Tyrese Gibson of Fast and The Furious fame also stars in Black and Blue. Gibson plays as Milo Jackson, who tries to help Harris’ character out of her predicament. Of working with Gibson, Taylor says, “Tyrese was phenomenal. Most recently, I did the film The Intruder and one of the things that I love about me as a filmmaker is I really push for talent to play against type. We did that with Dennis Quaid. We had never seen him as a villain. Tyrese was no different. I looked at him and I said, ‘Man, people have forgotten how incredible he is as an actor! People are like, ‘Oh, yeah, I just know him from Fast and Furious, or, you know, Transformers’. When we were casting the movie, I was like, ‘Oh, man, I know who should play this and will be authentic in the role.’ I told [Gibson], “This is a role where you’re not beating up everybody, etc. This is about playing against what you have been for the last ten years.”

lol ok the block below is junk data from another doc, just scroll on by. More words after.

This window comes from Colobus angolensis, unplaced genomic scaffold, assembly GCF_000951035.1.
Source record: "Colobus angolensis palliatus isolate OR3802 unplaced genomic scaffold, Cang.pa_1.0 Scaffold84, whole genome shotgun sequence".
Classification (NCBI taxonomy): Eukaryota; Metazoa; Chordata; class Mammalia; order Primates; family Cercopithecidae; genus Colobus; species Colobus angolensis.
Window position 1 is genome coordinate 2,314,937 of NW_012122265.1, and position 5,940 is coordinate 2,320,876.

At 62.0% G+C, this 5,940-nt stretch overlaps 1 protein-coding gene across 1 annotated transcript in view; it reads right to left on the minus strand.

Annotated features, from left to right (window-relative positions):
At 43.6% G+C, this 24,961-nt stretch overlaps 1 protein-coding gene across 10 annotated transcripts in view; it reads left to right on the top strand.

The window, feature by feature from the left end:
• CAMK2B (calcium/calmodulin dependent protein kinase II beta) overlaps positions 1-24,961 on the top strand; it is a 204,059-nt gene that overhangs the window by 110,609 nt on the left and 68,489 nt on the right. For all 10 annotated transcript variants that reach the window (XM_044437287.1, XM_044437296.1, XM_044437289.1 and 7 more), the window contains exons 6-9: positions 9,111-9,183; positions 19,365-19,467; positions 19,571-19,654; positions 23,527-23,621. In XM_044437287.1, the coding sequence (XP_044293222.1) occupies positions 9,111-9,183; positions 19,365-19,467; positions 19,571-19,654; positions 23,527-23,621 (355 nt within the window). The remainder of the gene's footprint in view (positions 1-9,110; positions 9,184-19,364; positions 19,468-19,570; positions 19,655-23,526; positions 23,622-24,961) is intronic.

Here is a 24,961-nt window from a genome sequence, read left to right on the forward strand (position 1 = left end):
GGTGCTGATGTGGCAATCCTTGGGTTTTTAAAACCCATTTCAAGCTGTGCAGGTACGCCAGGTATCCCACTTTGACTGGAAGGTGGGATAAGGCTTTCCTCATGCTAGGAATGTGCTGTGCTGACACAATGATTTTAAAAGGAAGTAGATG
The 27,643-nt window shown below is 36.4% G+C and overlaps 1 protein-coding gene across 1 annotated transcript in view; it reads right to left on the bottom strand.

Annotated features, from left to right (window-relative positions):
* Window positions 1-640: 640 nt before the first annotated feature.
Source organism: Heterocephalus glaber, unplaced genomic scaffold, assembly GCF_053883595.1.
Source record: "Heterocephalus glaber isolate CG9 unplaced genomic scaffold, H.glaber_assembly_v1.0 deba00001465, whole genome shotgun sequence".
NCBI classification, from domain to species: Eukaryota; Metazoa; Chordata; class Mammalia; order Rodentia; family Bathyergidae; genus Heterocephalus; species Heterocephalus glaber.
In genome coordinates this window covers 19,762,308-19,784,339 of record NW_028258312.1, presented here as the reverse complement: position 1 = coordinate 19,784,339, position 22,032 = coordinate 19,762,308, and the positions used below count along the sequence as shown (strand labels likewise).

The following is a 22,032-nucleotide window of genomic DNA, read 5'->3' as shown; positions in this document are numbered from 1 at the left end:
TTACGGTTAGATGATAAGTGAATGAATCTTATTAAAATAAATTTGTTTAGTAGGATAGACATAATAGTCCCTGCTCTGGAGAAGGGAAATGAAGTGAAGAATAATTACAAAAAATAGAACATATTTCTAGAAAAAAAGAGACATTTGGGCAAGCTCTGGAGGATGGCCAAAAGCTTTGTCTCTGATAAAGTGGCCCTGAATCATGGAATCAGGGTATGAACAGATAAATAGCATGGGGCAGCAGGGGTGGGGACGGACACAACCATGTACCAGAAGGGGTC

If the film has an overall message, it’s about people in positions of power or influence having the courage to follow through to the oath they make to serve the public good. Taylor said, “What a great time for a movie right now, for people to just see someone trying to do the right thing, no matter what their badge or what color they’re wearing, or what color skin they are.”
Black and Blue, set for release October 25, also stars Nafessa Williams, Mike Colter and Beau Knapp.
Photo: Screen Gems